More than 35 years have passed since the Chernobyl accident, but its consequences remain the subject of discussion in the world scientific community today. According to UNSCEAR and WHO, the Chernobyl disaster is one of the highest-level nuclear accidents.
Due to imperfect construction, the use of low-quality building materials, numerous mini-catastrophes, it was almost impossible for the Chernobyl tragedy not to happen. Historians emphasise the political responsibility of the communist regime, which endangered the lives and health of millions of citizens for ideological interests. No wonder Chernobyl is considered one of the main events that influenced the collapse of the Soviet Union.
Initially, the blame for the disaster was placed solely (or almost exclusively) on staff. However, later in 1993, it was acknowledged that most of the operators’ actions, which were previously considered violations, actually complied with the rules adopted or did not affect the course of the accident. Thus, in the analysis of staff actions, the focus is not on specific violations but a low “safety culture” (nuclear safety experts began to use this concept only after the Chernobyl accident).
Chernobyl and Fukushima accidents brought the word “radiation” to the world. Like most things and phenomena around us, the effects of radiation can be beneficial, harmful or almost invisible to the body. “Radiation” is used in medicine during X-ray and fluorographic examinations and treatment of cancer, in archaeology and palaeontology to determine the exact age of the find, and for sterilising medical instruments and food, to name just a few of its applications in everyday life. However, even though the knowledge of radioactive substances and radiation is used in medicine and technology today, the vast majority of people are frightened by the word “radiation” because humans do not feel the effect of ionizing radiation on the body.
During these last 18 months with the COVID-19 pandemic, we have witnessed how global world problems no longer have borders. Like the COVID-19 pandemic, the Chernobyl accident of 1986 started with one random point on the map and have had an impact on the whole world. It is scary for us to read and remember these times. But no less frightening are the natural consequences that Europe has had with Chernobyl.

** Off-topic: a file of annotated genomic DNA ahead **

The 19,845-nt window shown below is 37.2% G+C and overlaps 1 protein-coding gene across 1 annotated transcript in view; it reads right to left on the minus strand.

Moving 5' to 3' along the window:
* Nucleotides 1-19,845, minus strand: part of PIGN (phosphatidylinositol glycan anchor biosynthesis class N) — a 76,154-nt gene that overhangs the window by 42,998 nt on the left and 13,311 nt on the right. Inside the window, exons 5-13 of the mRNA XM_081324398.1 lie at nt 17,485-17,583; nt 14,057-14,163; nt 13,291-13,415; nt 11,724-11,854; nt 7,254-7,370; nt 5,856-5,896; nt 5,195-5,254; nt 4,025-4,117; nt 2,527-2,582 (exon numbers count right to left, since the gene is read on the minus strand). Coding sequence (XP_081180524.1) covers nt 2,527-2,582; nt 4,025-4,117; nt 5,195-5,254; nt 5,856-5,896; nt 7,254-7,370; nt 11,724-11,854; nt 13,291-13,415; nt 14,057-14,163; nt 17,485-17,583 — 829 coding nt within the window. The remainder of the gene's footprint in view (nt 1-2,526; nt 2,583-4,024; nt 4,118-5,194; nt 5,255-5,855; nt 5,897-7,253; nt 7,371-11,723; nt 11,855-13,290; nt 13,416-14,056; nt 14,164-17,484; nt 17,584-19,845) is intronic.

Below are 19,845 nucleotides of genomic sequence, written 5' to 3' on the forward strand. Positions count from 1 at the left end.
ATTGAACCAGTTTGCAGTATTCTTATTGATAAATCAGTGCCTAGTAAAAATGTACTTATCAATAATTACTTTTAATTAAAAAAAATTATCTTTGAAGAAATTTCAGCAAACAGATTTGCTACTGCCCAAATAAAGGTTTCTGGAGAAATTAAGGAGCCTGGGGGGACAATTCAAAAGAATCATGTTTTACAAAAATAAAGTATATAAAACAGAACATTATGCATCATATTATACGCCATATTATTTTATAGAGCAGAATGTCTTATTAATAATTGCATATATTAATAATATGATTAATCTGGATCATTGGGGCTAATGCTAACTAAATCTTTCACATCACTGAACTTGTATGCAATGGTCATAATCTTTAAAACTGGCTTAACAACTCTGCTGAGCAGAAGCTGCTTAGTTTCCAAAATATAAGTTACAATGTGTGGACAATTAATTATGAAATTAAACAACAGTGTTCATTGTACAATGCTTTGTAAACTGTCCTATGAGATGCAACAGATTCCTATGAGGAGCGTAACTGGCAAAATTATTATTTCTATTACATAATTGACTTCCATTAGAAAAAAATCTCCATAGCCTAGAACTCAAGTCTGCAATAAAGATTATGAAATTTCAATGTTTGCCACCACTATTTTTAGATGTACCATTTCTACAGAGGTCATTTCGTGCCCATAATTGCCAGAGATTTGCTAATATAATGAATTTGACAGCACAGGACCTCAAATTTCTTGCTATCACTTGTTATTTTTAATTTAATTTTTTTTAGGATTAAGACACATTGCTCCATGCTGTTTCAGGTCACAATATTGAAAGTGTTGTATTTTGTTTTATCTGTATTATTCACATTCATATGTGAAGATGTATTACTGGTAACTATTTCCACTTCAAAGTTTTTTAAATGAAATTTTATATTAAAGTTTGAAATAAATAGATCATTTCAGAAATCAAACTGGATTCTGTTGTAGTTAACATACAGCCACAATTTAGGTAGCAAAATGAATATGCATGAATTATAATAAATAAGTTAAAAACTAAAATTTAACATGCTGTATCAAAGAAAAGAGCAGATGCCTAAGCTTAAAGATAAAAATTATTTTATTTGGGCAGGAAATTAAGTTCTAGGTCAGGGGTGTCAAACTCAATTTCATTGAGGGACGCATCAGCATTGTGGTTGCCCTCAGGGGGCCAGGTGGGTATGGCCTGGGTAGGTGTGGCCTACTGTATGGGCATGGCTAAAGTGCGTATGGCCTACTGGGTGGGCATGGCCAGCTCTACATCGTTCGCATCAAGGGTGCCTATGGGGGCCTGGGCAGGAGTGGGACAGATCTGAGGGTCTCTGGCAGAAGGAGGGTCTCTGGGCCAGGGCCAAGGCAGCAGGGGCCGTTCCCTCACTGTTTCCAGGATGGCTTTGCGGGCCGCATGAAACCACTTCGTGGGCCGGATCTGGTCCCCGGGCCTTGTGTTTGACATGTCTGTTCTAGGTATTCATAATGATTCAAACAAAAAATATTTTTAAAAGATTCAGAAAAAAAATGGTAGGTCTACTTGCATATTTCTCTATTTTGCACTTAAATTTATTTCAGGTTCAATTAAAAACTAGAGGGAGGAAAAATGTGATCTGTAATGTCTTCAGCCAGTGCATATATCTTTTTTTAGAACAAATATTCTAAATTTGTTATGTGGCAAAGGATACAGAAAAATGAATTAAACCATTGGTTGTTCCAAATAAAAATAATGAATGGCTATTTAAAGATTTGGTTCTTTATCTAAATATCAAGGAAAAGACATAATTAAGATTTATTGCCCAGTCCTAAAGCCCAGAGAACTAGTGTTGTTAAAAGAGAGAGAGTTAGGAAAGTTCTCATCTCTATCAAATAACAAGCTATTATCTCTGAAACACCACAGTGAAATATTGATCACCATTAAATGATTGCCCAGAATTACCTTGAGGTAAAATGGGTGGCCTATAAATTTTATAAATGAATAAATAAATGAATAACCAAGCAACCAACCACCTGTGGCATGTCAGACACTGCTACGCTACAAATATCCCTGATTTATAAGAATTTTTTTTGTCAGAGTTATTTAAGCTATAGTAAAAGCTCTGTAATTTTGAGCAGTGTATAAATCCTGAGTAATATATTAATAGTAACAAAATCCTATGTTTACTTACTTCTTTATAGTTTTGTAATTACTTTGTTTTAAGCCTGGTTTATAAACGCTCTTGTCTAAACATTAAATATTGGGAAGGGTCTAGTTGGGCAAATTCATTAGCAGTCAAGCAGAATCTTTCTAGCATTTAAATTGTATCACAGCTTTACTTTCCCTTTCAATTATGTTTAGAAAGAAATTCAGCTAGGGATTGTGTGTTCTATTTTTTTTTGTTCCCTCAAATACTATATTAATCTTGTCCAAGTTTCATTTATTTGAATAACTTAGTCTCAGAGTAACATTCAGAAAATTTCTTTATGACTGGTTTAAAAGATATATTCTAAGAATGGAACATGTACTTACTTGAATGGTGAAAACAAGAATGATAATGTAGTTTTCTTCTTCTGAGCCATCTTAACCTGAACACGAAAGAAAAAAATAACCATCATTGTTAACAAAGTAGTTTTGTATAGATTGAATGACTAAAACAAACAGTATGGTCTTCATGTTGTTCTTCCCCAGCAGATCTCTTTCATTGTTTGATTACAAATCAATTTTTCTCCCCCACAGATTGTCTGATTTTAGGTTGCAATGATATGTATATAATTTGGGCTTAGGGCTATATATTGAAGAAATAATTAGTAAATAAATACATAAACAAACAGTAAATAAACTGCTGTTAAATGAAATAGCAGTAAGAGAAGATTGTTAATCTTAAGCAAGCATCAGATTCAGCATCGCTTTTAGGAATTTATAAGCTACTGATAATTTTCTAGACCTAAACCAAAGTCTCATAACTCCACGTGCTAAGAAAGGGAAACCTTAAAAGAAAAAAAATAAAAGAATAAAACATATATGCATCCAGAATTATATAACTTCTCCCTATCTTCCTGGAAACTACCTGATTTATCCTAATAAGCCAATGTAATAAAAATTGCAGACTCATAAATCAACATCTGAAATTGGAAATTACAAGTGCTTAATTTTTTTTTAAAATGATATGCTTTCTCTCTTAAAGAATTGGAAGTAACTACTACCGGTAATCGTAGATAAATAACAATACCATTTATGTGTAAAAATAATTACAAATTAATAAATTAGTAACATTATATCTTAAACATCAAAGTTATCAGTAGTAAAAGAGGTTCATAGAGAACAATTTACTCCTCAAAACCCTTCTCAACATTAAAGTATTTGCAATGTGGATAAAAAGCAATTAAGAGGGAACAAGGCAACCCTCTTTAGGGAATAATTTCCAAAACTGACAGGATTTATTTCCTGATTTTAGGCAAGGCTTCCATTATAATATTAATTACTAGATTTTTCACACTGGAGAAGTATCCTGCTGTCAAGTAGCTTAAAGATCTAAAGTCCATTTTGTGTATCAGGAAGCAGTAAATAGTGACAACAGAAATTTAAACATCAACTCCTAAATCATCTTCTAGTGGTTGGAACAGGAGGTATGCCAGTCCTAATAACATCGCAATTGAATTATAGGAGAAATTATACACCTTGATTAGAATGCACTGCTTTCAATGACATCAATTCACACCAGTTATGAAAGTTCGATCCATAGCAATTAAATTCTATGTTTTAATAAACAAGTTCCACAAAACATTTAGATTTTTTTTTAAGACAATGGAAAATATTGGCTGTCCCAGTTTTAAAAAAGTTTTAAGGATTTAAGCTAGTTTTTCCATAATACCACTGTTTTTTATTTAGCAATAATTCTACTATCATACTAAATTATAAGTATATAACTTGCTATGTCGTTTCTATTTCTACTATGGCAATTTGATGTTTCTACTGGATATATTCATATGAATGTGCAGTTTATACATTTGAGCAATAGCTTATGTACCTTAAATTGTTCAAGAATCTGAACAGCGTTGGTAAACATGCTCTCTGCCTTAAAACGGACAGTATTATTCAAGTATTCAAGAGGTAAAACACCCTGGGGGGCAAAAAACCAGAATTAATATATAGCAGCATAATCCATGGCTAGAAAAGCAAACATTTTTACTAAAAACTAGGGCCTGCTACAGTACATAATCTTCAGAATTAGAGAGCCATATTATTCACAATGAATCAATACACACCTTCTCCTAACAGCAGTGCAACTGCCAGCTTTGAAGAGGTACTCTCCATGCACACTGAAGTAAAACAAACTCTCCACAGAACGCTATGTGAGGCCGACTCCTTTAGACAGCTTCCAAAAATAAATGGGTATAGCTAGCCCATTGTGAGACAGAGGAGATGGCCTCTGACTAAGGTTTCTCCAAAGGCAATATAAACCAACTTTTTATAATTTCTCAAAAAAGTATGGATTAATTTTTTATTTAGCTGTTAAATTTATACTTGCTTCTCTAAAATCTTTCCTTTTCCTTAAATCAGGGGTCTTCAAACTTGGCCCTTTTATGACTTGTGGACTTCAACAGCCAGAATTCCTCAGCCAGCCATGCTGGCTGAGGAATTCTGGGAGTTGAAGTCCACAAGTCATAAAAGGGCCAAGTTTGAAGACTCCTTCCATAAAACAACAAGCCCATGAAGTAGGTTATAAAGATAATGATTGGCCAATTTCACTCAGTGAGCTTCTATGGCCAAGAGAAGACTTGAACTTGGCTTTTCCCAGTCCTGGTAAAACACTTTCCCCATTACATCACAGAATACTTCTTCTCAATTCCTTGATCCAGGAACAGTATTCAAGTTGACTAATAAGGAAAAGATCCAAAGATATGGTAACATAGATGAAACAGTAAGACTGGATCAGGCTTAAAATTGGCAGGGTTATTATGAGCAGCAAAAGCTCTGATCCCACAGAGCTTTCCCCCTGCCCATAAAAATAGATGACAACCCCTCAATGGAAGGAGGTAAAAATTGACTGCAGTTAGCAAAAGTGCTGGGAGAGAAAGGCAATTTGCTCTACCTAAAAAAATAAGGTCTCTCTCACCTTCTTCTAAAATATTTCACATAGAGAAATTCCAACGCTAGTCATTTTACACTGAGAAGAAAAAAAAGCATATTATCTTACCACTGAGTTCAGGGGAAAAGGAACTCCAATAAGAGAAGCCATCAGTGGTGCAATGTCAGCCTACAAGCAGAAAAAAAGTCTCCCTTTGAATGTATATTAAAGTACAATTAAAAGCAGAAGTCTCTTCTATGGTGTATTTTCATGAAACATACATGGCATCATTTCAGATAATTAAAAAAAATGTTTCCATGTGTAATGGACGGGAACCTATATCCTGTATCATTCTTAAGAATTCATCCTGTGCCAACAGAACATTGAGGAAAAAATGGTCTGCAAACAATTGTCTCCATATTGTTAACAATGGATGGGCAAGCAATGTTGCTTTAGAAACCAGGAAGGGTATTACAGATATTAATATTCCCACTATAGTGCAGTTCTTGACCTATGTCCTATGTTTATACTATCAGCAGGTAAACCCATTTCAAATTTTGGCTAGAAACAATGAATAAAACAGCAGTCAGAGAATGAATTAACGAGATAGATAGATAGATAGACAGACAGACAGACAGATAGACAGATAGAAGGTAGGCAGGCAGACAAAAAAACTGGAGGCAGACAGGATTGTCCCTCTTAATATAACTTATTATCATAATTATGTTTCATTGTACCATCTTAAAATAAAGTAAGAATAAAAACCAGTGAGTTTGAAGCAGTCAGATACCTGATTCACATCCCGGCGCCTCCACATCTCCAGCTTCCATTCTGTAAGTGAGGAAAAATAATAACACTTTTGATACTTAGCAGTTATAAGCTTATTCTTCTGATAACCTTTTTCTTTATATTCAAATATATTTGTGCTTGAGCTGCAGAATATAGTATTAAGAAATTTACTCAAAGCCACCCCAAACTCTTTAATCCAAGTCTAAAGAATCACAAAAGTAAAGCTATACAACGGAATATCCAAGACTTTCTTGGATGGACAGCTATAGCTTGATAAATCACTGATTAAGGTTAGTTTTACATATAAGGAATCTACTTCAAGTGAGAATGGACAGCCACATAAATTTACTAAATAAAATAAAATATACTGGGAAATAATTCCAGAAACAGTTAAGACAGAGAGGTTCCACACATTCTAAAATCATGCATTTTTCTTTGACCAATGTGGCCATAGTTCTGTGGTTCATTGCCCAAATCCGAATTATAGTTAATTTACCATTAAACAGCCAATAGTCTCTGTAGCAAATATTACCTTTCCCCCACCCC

An article published in The Guardian on May 3, 1986, helps us understand today how Europe was concerned about the events of Chernobyl in 1986: By dusk last night, every country in mainland Europe had experienced higher than normal radiation as a result of the Chernobyl disaster. Only the Iberian peninsula was still clear, as governments in East and West, having recovered from the initial panic, started to count the medium-term costs .
People would like to say that the Chernobyl disaster after 35 has become irrelevant, but it is not. Due to the radiation, the territory of the Chernobyl accident will never be completely free of radiation. And the world will never get rid of it.
If we think for a second about what radiation and information are, not only about what the media shared but also what the governments wanted us to know, we should ask ourselves what do radiation and information have in common? Why should we talk about this with our children today?
We live in the age of information: social media and the Internet have made the world a small place to live in. We witness what happens hundred of thousand of miles away in real life. We are flooded by data and the kind of world we build depends on the quality of data. Both, radiation and information exists everywhere, are used by us daily, they can be safe and useful or maybe dangerous but mainly they are invisible.
Silencing the scale of radiation pollution led to the loss of lives and territory and demonstrates we are victims of propaganda, misrepresentation, and silence. The Chernobyl tragedy shows the world what an information catastrophe is and what repercussions can cause propaganda, distortion of information and fake news today.